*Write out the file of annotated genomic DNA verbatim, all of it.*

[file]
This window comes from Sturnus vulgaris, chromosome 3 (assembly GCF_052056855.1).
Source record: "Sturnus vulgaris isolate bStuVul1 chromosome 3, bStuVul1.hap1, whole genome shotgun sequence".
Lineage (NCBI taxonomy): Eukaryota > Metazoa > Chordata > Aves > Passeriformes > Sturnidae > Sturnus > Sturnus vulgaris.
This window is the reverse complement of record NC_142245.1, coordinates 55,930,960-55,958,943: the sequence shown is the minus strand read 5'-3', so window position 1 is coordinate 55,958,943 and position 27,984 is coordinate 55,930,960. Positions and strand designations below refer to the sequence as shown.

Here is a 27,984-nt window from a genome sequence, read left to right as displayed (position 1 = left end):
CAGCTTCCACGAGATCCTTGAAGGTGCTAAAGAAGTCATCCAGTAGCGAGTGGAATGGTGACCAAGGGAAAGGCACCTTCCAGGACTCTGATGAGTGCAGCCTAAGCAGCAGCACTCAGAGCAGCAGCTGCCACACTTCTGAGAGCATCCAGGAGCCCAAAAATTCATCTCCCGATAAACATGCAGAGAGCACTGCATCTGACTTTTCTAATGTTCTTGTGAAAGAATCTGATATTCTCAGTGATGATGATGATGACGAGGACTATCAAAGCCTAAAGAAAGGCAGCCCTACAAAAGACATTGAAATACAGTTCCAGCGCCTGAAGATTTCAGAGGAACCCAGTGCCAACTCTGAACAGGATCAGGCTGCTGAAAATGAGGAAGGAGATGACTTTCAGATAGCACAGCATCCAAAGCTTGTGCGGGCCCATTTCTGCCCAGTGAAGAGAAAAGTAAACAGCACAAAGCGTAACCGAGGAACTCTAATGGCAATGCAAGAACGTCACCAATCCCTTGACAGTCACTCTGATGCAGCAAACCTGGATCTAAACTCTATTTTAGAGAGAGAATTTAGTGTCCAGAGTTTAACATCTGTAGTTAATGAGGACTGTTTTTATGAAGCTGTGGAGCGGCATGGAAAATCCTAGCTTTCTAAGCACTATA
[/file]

This window comes from Sturnus vulgaris, chromosome 3 (assembly GCF_052056855.1).
Source record: "Sturnus vulgaris isolate bStuVul1 chromosome 3, bStuVul1.hap1, whole genome shotgun sequence".
Lineage (NCBI taxonomy): Eukaryota > Metazoa > Chordata > Aves > Passeriformes > Sturnidae > Sturnus > Sturnus vulgaris.
This window is the reverse complement of record NC_142245.1, coordinates 55,930,960-55,958,943: the sequence shown is the minus strand read 5'-3', so window position 1 is coordinate 55,958,943 and position 27,984 is coordinate 55,930,960. Positions and strand designations below refer to the sequence as shown.

Here is a 27,984-nt window from a genome sequence, read left to right as displayed (position 1 = left end):
CAGCTTCCACGAGATCCTTGAAGGTGCTAAAGAAGTCATCCAGTAGCGAGTGGAATGGTGACCAAGGGAAAGGCACCTTCCAGGACTCTGATGAGTGCAGCCTAAGCAGCAGCACTCAGAGCAGCAGCTGCCACACTTCTGAGAGCATCCAGGAGCCCAAAAATTCATCTCCCGATAAACATGCAGAGAGCACTGCATCTGACTTTTCTAATGTTCTTGTGAAAGAATCTGATATTCTCAGTGATGATGATGATGACGAGGACTATCAAAGCCTAAAGAAAGGCAGCCCTACAAAAGACATTGAAATACAGTTCCAGCGCCTGAAGATTTCAGAGGAACCCAGTGCCAACTCTGAACAGGATCAGGCTGCTGAAAATGAGGAAGGAGATGACTTTCAGATAGCACAGCATCCAAAGCTTGTGCGGGCCCATTTCTGCCCAGTGAAGAGAAAAGTAAACAGCACAAAGCGTAACCGAGGAACTCTAATGGCAATGCAAGAACGTCACCAATCCCTTGACAGTCACTCTGATGCAGCAAACCTGGATCTAAACTCTATTTTAGAGAGAGAATTTAGTGTCCAGAGTTTAACATCTGTAGTTAATGAGGACTGTTTTTATGAAGCTGTGGAGCGGCATGGAAAATCCTAGCTTTCTAAGCACTATA